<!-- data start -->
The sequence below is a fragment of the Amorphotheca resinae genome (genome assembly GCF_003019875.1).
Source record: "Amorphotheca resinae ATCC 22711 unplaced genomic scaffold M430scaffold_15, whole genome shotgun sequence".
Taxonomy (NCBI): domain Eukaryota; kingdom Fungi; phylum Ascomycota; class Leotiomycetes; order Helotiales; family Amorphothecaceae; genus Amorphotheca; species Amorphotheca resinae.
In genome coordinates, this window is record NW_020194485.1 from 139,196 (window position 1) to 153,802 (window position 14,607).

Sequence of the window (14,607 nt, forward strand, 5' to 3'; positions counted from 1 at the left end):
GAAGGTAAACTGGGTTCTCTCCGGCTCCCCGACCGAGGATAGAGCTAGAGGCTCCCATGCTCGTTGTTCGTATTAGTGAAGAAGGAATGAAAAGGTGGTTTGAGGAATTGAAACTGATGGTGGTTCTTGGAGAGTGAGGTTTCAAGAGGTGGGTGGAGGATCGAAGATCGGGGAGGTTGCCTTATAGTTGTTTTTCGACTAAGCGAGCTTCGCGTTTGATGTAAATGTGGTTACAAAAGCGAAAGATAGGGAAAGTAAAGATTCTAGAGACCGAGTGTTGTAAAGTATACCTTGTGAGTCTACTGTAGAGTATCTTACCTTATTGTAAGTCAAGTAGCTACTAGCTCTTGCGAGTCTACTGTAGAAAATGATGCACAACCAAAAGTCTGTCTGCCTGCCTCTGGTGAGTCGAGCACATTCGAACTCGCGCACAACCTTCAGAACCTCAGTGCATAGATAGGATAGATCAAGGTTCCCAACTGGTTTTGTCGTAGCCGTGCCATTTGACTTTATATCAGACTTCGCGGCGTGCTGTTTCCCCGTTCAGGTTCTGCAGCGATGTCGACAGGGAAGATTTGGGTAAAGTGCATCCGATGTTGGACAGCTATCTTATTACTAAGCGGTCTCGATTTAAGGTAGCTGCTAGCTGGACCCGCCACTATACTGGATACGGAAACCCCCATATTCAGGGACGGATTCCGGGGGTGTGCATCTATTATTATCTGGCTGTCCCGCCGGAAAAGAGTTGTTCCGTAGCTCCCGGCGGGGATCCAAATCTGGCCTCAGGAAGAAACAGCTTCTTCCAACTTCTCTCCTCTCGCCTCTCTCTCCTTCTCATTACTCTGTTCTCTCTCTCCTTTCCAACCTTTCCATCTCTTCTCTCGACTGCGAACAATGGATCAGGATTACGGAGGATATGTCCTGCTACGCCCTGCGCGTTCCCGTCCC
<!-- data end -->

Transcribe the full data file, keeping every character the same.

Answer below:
The sequence below is a fragment of the Amorphotheca resinae genome (genome assembly GCF_003019875.1).
Source record: "Amorphotheca resinae ATCC 22711 unplaced genomic scaffold M430scaffold_15, whole genome shotgun sequence".
Taxonomy (NCBI): domain Eukaryota; kingdom Fungi; phylum Ascomycota; class Leotiomycetes; order Helotiales; family Amorphothecaceae; genus Amorphotheca; species Amorphotheca resinae.
In genome coordinates, this window is record NW_020194485.1 from 139,196 (window position 1) to 153,802 (window position 14,607).

Sequence of the window (14,607 nt, forward strand, 5' to 3'; positions counted from 1 at the left end):
GAAGGTAAACTGGGTTCTCTCCGGCTCCCCGACCGAGGATAGAGCTAGAGGCTCCCATGCTCGTTGTTCGTATTAGTGAAGAAGGAATGAAAAGGTGGTTTGAGGAATTGAAACTGATGGTGGTTCTTGGAGAGTGAGGTTTCAAGAGGTGGGTGGAGGATCGAAGATCGGGGAGGTTGCCTTATAGTTGTTTTTCGACTAAGCGAGCTTCGCGTTTGATGTAAATGTGGTTACAAAAGCGAAAGATAGGGAAAGTAAAGATTCTAGAGACCGAGTGTTGTAAAGTATACCTTGTGAGTCTACTGTAGAGTATCTTACCTTATTGTAAGTCAAGTAGCTACTAGCTCTTGCGAGTCTACTGTAGAAAATGATGCACAACCAAAAGTCTGTCTGCCTGCCTCTGGTGAGTCGAGCACATTCGAACTCGCGCACAACCTTCAGAACCTCAGTGCATAGATAGGATAGATCAAGGTTCCCAACTGGTTTTGTCGTAGCCGTGCCATTTGACTTTATATCAGACTTCGCGGCGTGCTGTTTCCCCGTTCAGGTTCTGCAGCGATGTCGACAGGGAAGATTTGGGTAAAGTGCATCCGATGTTGGACAGCTATCTTATTACTAAGCGGTCTCGATTTAAGGTAGCTGCTAGCTGGACCCGCCACTATACTGGATACGGAAACCCCCATATTCAGGGACGGATTCCGGGGGTGTGCATCTATTATTATCTGGCTGTCCCGCCGGAAAAGAGTTGTTCCGTAGCTCCCGGCGGGGATCCAAATCTGGCCTCAGGAAGAAACAGCTTCTTCCAACTTCTCTCCTCTCGCCTCTCTCTCCTTCTCATTACTCTGTTCTCTCTCTCCTTTCCAACCTTTCCATCTCTTCTCTCGACTGCGAACAATGGATCAGGATTACGGAGGATATGTCCTGCTACGCCCTGCGCGTTCCCGTCCC